The son of a Munich notary public, Wäckerle was sent to the Bavarian Army officer school at the age of 14 in order to pursue his chosen career. Having completed his three years as a cadet he was assigned to the Bavarian Infantry Battalion in August 1917 and by the following year was a Sergeant on the Western Front. Seriously wounded in September 1918 he was not able to return to the front before the armistice and as such his chance to matriculate and become an officer was lost.
Unable to continue in the army, Wäckerle enrolled in the Technical University Munich to study agriculture. Like his classmate Heinrich Himmler, he joined the anti-communist Freikorps Oberland and was an early member of the Nazi Party. Wäckerle was present during the Beer Hall Putsch, as well as the January 1924 assassination attempt on Franz Josef Heinz, the prime minister of the French-administered Saar. After his graduation aged 25, Wäckerle scaled back his direct involvement in Nazi politics to become manager of a cattle ranch. He rejoined the Nazi Party in 1925, however, following its reorganisation and he regularly attended party rallies whilst also helping to draft Nazi agricultural policy. He also signed up with the SS volunteer regiment based in Kempten.
In 1933 he was picked by his old ally Himmler to be commandant of the newly established Dachau concentration camp. Under orders from Himmler, he established 'special' rules for dealing with prisoners, rules that instituted terror as a way of life at the camp. His initiatives included execution of prisoners for 'violent insubordination' and 'incitement to disobedience' for which he was charged criminally. He left the post a few months later, with Theodor Eicke taking his place.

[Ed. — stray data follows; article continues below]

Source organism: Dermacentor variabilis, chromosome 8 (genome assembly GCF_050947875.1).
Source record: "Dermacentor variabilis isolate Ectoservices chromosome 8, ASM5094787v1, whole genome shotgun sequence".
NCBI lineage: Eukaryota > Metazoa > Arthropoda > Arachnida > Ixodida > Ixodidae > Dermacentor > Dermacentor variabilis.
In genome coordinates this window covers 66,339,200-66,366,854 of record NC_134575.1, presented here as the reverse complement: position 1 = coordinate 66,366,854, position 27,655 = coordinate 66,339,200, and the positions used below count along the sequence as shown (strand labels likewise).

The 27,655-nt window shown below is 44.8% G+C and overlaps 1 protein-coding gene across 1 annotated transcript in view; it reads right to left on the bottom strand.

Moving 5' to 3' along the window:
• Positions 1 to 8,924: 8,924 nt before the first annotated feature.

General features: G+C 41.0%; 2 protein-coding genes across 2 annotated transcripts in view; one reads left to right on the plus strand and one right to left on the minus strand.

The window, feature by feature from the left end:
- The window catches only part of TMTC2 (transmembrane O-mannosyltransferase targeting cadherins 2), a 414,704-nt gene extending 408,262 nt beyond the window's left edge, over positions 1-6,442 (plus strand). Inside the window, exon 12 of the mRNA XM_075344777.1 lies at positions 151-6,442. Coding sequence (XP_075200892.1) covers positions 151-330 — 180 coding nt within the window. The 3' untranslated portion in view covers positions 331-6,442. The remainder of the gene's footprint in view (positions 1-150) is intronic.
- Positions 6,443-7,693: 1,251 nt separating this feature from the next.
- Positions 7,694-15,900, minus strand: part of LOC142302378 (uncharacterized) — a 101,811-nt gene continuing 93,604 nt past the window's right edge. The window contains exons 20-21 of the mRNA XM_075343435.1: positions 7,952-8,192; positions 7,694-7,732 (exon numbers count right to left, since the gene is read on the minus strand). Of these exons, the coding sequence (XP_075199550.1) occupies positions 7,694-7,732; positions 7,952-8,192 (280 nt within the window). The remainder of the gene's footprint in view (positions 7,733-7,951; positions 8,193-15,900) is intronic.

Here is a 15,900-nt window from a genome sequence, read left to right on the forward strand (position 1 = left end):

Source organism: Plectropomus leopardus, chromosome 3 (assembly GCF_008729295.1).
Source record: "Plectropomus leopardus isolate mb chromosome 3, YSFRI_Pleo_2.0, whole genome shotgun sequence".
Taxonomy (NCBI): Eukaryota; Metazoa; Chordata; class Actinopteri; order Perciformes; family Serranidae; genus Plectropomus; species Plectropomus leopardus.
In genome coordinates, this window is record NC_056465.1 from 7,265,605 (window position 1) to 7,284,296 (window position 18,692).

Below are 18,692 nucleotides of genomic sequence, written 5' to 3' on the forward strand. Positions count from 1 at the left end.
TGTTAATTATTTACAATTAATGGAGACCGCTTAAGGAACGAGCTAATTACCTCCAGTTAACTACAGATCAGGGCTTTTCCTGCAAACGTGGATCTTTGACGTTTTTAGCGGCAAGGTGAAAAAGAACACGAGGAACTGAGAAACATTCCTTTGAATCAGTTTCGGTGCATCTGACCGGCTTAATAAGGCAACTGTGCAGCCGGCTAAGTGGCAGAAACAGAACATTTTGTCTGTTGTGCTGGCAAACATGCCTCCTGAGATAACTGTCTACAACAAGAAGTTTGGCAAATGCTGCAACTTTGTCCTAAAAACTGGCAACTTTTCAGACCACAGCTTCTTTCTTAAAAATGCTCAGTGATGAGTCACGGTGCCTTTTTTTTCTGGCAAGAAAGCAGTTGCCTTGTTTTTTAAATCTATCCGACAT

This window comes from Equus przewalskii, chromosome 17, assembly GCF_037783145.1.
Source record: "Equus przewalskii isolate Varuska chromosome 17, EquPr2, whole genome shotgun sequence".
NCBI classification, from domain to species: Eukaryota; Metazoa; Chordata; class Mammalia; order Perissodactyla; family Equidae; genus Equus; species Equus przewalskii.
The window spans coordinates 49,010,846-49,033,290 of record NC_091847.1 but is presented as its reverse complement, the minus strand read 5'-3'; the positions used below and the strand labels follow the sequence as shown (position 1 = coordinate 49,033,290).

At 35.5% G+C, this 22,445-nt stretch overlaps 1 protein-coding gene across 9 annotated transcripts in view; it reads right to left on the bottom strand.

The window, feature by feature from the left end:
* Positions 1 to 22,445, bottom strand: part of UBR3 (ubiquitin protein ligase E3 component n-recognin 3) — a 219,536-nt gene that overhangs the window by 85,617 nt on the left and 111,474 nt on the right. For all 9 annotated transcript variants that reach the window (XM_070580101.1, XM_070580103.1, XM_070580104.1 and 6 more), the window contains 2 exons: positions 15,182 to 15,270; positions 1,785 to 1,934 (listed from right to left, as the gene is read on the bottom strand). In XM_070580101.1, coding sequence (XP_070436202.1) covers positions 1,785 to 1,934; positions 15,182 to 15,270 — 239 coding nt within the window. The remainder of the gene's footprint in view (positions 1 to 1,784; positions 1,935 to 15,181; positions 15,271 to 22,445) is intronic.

He was an early member of the units that became the Waffen-SS and finally came to be an officer with this group, serving in the Netherlands. He led his SS-battalion during the breakthrough of the Dutch Grebbe-line and was wounded in the process. He also served in the Soviet Union. His service was spent with the 5th SS Panzer Division Wiking. He had reached the rank of Standartenführer by the time he was killed in action near Lviv in 1941.
Following Wäckerle's death, his widow Elfriede moved in with another man, instead of mourning her dead husband. Outraged by this break from protocol, Himmler had the man sent to a concentration camp.
- Tom Segev, Soldiers of Evil, Berkley Books, 1991, p. 64
- Segev, Soldiers of Evil, p. 65
- Segev, Soldiers of Evil, p. 66
- Segev, Soldiers of Evil, p. 67
- Segev, Soldiers of Evil, pp. 67-68
- Segev, Soldiers of Evil, p. 68
- Harold Marcuse, Legacies of Dachau: The Uses and Abuses of a Concentration Camp, 1933-2001, Cambridge University Press, 2001, p. 22
- Charles W. Sydnor, Soldiers of Destruction: The SS Death's Head Division, 1933-1945, Princeton University Press, 1990, p. 9
- Segev, Soldiers of Evil, p. 115
- Terry Goldsworthy, Valhalla's Warriors: A History of the Waffen-SS on the Eastern Front 1941-1945, Dog Ear Publishing, 2010, p. 130
- Segev, Soldiers of Evil, pp. 80-81